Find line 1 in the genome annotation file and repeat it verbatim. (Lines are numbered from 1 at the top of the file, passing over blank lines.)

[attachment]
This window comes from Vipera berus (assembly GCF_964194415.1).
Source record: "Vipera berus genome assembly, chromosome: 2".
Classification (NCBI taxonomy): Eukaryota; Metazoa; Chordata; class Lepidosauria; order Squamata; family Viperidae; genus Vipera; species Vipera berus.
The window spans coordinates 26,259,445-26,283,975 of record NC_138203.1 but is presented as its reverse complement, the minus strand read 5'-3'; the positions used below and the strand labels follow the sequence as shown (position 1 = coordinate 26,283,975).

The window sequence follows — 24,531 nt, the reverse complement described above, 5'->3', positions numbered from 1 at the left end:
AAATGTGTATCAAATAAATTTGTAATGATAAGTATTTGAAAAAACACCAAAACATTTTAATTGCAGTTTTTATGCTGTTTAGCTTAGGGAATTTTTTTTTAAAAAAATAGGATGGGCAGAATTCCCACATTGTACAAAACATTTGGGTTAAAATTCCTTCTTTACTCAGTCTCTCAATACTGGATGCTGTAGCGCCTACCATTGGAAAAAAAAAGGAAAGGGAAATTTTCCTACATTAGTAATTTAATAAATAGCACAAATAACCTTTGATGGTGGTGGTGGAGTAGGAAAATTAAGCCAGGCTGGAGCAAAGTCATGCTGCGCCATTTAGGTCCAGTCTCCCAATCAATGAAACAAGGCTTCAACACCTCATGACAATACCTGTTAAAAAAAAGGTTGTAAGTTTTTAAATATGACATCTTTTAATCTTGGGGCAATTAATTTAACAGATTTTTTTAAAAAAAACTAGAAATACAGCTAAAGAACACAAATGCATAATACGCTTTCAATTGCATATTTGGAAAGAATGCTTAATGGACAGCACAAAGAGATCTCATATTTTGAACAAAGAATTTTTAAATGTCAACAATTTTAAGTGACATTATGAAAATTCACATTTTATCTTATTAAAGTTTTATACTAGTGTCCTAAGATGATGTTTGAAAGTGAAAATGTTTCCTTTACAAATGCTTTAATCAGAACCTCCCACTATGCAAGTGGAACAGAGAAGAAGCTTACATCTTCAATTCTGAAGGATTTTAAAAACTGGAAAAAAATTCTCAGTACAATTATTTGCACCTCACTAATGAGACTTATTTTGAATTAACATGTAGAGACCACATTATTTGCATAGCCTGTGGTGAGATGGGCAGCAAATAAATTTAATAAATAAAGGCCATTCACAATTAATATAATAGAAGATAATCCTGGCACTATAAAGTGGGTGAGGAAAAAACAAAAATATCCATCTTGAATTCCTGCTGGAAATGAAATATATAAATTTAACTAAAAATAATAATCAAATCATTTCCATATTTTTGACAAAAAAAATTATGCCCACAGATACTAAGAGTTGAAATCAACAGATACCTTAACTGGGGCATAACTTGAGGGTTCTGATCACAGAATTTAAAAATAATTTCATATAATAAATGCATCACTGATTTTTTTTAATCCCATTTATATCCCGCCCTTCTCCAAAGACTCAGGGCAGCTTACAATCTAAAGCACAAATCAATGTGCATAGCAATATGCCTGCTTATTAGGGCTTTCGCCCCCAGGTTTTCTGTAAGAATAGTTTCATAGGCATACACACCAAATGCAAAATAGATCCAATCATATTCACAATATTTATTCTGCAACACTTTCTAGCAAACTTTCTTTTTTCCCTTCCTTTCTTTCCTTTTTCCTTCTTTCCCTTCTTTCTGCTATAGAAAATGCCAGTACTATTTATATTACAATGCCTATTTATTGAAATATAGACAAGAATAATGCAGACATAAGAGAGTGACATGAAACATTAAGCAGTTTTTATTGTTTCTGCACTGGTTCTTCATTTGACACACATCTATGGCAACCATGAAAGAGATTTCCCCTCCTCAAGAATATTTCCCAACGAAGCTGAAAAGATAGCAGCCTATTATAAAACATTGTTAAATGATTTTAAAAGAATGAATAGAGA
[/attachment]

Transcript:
This window comes from Vipera berus (assembly GCF_964194415.1).